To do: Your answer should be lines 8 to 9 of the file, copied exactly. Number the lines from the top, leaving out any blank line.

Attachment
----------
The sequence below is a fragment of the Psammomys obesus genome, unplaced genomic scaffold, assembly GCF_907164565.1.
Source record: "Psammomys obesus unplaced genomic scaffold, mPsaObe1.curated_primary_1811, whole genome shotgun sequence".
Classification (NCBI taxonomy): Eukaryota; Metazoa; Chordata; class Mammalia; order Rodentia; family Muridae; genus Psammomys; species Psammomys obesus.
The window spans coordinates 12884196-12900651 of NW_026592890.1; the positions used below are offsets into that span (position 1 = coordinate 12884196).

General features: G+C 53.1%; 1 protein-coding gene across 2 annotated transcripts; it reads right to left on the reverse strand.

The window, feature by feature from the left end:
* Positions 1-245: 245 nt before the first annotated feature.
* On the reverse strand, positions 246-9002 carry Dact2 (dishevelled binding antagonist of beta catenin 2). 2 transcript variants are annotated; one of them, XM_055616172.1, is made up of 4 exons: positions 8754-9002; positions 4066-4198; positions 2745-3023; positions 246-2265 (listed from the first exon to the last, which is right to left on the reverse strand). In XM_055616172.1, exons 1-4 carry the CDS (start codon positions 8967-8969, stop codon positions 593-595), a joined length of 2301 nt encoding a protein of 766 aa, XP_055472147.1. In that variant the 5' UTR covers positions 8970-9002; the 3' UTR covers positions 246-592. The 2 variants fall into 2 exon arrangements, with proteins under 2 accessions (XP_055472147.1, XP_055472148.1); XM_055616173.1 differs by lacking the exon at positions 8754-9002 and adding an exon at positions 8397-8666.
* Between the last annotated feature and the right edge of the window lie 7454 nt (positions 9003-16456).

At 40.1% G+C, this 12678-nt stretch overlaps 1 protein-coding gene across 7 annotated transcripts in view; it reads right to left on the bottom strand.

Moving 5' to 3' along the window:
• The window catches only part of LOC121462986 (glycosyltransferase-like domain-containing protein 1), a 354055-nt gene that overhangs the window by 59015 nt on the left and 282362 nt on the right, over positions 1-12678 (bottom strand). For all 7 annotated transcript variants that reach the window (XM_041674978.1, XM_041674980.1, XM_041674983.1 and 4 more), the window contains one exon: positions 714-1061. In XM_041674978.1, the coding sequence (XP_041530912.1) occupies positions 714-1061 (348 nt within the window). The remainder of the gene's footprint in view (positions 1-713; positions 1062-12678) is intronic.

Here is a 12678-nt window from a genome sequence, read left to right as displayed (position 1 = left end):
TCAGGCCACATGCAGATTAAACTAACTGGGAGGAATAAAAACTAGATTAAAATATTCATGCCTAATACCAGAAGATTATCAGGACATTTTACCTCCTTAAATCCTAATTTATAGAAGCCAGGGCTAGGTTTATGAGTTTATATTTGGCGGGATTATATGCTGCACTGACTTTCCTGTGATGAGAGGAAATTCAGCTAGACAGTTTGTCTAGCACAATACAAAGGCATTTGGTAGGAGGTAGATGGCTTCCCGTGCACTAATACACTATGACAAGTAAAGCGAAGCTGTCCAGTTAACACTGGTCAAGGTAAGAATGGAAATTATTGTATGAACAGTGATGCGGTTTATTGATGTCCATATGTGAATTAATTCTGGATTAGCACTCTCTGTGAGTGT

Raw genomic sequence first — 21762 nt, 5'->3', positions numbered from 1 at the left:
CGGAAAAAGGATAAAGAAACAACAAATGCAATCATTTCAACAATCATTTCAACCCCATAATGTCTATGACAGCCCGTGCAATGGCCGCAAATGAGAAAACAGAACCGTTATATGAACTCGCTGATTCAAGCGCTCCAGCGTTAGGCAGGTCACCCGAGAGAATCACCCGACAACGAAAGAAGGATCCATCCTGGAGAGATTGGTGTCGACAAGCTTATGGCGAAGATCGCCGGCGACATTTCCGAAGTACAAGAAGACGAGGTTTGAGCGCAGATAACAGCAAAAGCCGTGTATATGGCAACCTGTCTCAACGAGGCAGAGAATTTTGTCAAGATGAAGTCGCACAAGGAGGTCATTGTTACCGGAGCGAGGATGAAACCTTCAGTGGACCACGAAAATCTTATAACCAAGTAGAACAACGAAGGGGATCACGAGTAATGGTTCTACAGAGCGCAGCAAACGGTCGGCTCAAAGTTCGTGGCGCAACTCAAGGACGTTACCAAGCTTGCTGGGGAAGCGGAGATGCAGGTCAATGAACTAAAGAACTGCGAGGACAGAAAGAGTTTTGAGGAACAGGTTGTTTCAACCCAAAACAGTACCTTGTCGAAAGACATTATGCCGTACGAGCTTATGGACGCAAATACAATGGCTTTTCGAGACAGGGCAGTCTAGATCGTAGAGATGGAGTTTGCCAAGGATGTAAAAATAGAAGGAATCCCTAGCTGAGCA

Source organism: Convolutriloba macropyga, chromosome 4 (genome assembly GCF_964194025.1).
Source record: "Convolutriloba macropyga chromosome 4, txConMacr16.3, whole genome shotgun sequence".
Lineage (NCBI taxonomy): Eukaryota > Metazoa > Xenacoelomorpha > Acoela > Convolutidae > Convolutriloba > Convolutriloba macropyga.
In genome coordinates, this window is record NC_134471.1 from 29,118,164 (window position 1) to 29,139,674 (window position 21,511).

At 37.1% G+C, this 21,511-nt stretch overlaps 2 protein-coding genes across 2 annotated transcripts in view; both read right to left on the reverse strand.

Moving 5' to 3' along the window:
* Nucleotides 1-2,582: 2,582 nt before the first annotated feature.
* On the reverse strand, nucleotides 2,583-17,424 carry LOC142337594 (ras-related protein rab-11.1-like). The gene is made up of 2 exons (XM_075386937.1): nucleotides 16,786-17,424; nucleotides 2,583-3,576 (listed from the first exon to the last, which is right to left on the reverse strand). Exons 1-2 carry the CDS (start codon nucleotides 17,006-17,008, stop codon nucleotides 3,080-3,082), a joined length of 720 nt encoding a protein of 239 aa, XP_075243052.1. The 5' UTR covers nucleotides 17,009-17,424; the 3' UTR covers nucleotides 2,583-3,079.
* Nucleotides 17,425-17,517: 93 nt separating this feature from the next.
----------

* On the reverse strand, positions 246-9002 carry Dact2 (dishevelled binding antagonist of beta catenin 2). 2 transcript variants are annotated; one of them, XM_055616172.1, is made up of 4 exons: positions 8754-9002; positions 4066-4198; positions 2745-3023; positions 246-2265 (listed from the first exon to the last, which is right to left on the reverse strand). In XM_055616172.1, exons 1-4 carry the CDS (start codon positions 8967-8969, stop codon positions 593-595), a joined length of 2301 nt encoding a protein of 766 aa, XP_055472147.1. In that variant the 5' UTR covers positions 8970-9002; the 3' UTR covers positions 246-592. The 2 variants fall into 2 exon arrangements, with proteins under 2 accessions (XP_055472147.1, XP_055472148.1); XM_055616173.1 differs by lacking the exon at positions 8754-9002 and adding an exon at positions 8397-8666.
* Between the last annotated feature and the right edge of the window lie 7454 nt (positions 9003-16456).